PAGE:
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Everyone having fun with the Casuarina branchlet (left). Lesson 4: Touching can do wonders. And I don’t mean anything lewd with this, mind out from the gutters please.  :) Anyway, instead of just going on and on about a certain plant or animal, it’s also good to let our audience get a feel of the described organism. Even letting your group handle simple things like the aforementioned branchlet is a million times better than letting them listen to you drone on and on about the wonders of this and that. Humans, we get distracted real easy.. before long, it will be thin air one is addressing.

Lesson 5: Having fun is not against the law. In fact, it will ease the tension and let you communicate more easily with your audience (right). Of course, the assistant guide left that area with puffs of white, hairy seeds in her face. =.=”

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Everyone gazes far into the sky as they tried to catch a glimpse of the distant Brahminy Kite (left). And soon, we reached the designated area that green group was in charge of. Looks fairly clean doesn’t it? Well, seeing is not always believing.

The flowers of the Teruntum Merah (Lumnitzera littorea) (left). It was really hard for me to leave a plant without getting at least one clear picture of it, but then duty calls. Nearby the plant had some weaver ants crawling about it. Though they can have many nests (right) on one plant, only one will contain the queen. Small but smart.

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Resembling a fresh mound of poop, this mud lobster mound (left) was found aplenty (new and old ones) on the muddy area which we trekked upon. These mounds are made when the mud lobster digs deep into the muddy substrate in search for food. Whatever mud that they come face-to-face with will be kicked and piled on the surface.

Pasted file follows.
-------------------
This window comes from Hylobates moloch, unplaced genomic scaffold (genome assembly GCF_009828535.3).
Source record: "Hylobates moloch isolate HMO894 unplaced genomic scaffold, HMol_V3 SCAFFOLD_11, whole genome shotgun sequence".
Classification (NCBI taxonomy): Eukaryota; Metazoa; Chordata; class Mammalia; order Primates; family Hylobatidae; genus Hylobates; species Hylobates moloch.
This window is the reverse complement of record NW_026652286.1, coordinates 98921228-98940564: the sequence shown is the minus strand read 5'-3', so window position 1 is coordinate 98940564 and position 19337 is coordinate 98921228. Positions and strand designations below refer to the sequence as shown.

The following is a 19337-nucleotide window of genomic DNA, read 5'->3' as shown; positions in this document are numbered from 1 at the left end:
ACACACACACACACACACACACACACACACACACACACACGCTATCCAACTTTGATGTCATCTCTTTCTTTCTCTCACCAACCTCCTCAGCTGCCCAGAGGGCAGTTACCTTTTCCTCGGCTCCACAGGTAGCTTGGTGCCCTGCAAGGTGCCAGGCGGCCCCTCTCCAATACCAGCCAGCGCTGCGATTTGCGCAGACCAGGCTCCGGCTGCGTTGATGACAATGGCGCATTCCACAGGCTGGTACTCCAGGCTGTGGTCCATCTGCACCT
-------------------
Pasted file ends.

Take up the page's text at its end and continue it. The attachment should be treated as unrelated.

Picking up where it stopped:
And in the Eden of verdant tranquillity, a large Nipah palm (Nypa fruticans) (right)was found flowering and fruiting. Apparently, this plant has many uses. But I can’t seem to conjure up any, and the only use I know of it is that the jello-like substance in the seed is eaten as attap chee. Ooh, now that I think of it, LK also mentioned that the sap collected from the plant is also used to produce Gula Melaka. This gotta be one of my favourite trees. :P

And here’s what I meant by the Eden of verdant tranquillity. Except for the rubbish marring its edges, this scene was near-perfect.

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And boy were there a lot of them! Split up further into 3 groups, each was given a pair of tongs, gloves and a couple of those black, massive garbage bags before they went their own way to pick up the trash strewn about. And as expected, there were a lot of plastic bags being disposed off. Other wastes include construction trash, a large polystyrene box (above), cans, cardboards etc. It was too much that those in charge stopped recording the rubbish (the data will then be added into the database of the International Coastal Cleanup) picked and focused their energy solely on the fairly arduous task.

By the end of the day, the place was relatively cleaner compared to the 1 hour before. Although the people have been encouraged to reuse, reduce and recycle, there’s still a long way to go before Singapore can achieve its aim to be 100% litter-free. As RY says, each and everyone of us is already helping with the conservation of nature just by not littering and recycling. :)

It was a fun day indeed despite getting all muddy and wet (the heavens opened up and poured as we were on our way back to the jetty), but little did I know I was in for a nasty revelation. >_< Get well soon, A720 IS!